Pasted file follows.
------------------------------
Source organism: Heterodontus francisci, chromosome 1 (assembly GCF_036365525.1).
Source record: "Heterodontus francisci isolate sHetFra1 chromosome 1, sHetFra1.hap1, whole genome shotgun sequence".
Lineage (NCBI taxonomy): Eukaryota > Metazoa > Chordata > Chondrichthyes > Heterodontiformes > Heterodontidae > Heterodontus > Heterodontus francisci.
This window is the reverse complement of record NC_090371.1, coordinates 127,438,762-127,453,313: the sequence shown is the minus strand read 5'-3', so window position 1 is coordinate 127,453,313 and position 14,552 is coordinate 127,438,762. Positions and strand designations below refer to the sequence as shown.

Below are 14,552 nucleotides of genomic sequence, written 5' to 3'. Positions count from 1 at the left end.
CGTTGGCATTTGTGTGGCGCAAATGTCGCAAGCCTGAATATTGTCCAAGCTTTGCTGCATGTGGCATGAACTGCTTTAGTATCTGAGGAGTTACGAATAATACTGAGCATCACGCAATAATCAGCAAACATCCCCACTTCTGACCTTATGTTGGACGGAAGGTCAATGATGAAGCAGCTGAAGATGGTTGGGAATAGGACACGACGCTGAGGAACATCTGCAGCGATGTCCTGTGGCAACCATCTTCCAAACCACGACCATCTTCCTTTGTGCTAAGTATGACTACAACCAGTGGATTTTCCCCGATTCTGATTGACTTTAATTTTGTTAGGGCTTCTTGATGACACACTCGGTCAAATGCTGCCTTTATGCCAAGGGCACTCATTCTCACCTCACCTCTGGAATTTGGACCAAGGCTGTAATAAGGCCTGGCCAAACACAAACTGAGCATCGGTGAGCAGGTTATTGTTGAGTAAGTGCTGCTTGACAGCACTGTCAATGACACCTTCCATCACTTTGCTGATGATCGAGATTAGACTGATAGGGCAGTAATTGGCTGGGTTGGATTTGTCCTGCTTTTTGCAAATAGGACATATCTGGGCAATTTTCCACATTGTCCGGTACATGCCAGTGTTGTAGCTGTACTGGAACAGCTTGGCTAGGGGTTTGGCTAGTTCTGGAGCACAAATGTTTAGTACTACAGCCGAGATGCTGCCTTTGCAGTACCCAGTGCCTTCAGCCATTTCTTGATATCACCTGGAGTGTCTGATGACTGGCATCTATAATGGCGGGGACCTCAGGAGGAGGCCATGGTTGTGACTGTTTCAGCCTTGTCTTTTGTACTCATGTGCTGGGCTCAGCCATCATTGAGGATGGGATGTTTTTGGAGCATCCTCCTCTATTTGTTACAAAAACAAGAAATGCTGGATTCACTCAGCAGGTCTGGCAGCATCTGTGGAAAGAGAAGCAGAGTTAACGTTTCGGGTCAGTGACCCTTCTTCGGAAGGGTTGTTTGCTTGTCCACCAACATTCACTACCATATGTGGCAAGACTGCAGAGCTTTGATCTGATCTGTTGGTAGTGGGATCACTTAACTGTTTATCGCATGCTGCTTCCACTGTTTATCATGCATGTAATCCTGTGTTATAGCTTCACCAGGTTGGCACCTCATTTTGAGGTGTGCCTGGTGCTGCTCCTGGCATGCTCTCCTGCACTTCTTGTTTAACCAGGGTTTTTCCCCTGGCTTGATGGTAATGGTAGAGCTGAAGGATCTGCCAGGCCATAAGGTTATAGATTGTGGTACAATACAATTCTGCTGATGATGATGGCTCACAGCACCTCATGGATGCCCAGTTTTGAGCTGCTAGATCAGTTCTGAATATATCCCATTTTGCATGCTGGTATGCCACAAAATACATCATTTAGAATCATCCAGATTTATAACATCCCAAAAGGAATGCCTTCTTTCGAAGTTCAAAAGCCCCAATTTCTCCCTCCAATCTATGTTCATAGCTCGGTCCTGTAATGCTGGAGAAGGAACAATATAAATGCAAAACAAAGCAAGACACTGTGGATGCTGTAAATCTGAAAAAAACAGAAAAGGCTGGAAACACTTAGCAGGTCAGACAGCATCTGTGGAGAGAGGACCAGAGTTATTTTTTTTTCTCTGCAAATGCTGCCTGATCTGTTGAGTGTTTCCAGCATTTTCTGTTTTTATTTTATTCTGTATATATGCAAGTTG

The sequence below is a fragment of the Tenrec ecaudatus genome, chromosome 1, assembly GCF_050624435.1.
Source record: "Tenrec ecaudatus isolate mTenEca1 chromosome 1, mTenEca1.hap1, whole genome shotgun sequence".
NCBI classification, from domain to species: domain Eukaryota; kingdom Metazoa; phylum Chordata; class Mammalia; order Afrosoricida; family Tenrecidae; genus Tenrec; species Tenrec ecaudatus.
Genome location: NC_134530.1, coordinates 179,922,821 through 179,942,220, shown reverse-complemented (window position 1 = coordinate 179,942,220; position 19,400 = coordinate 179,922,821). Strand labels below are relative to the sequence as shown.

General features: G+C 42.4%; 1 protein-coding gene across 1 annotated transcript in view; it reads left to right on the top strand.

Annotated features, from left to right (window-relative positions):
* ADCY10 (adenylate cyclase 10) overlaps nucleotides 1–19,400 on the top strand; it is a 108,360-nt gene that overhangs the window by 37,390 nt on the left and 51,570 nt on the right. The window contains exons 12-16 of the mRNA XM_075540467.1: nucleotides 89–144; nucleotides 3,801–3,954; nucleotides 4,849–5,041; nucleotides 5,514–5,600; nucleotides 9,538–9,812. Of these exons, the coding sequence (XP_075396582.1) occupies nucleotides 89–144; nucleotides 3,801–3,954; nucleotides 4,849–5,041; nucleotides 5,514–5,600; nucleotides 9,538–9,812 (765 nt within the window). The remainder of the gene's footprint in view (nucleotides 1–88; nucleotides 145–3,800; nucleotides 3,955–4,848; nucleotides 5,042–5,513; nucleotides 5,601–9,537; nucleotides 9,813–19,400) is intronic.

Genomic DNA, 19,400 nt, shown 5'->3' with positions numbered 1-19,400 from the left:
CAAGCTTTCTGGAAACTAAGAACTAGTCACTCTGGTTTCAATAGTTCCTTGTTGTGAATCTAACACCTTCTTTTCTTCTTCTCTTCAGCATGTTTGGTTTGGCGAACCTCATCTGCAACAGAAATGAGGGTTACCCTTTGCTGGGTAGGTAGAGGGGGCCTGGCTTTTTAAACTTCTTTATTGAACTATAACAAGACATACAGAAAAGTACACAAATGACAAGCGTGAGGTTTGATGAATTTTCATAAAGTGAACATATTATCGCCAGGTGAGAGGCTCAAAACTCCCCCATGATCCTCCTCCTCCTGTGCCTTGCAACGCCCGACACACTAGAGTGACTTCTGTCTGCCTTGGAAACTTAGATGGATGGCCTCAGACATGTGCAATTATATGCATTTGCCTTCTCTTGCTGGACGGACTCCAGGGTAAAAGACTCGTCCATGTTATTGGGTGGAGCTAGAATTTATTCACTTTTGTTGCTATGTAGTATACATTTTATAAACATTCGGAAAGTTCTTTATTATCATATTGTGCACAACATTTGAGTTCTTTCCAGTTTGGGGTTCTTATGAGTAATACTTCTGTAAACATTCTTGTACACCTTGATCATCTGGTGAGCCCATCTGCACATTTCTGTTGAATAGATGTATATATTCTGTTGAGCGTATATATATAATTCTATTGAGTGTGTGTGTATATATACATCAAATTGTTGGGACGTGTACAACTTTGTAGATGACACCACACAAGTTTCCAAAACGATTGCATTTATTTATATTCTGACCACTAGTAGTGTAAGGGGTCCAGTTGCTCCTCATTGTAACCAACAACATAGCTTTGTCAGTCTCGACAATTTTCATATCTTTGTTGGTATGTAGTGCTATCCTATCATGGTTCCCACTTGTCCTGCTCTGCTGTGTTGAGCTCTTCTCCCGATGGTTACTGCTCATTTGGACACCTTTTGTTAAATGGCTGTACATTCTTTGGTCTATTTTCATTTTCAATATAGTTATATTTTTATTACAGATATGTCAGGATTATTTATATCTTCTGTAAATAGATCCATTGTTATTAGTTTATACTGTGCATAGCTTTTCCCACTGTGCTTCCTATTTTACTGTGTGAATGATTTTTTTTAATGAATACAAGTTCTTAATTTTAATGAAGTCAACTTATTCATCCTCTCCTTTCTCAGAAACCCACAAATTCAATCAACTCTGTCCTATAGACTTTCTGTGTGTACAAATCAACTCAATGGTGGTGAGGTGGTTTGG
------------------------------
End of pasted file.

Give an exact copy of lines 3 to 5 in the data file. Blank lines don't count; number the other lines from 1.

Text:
Lineage (NCBI taxonomy): Eukaryota > Metazoa > Chordata > Chondrichthyes > Heterodontiformes > Heterodontidae > Heterodontus > Heterodontus francisci.
This window is the reverse complement of record NC_090371.1, coordinates 127,438,762-127,453,313: the sequence shown is the minus strand read 5'-3', so window position 1 is coordinate 127,453,313 and position 14,552 is coordinate 127,438,762. Positions and strand designations below refer to the sequence as shown.

Below are 14,552 nucleotides of genomic sequence, written 5' to 3'. Positions count from 1 at the left end.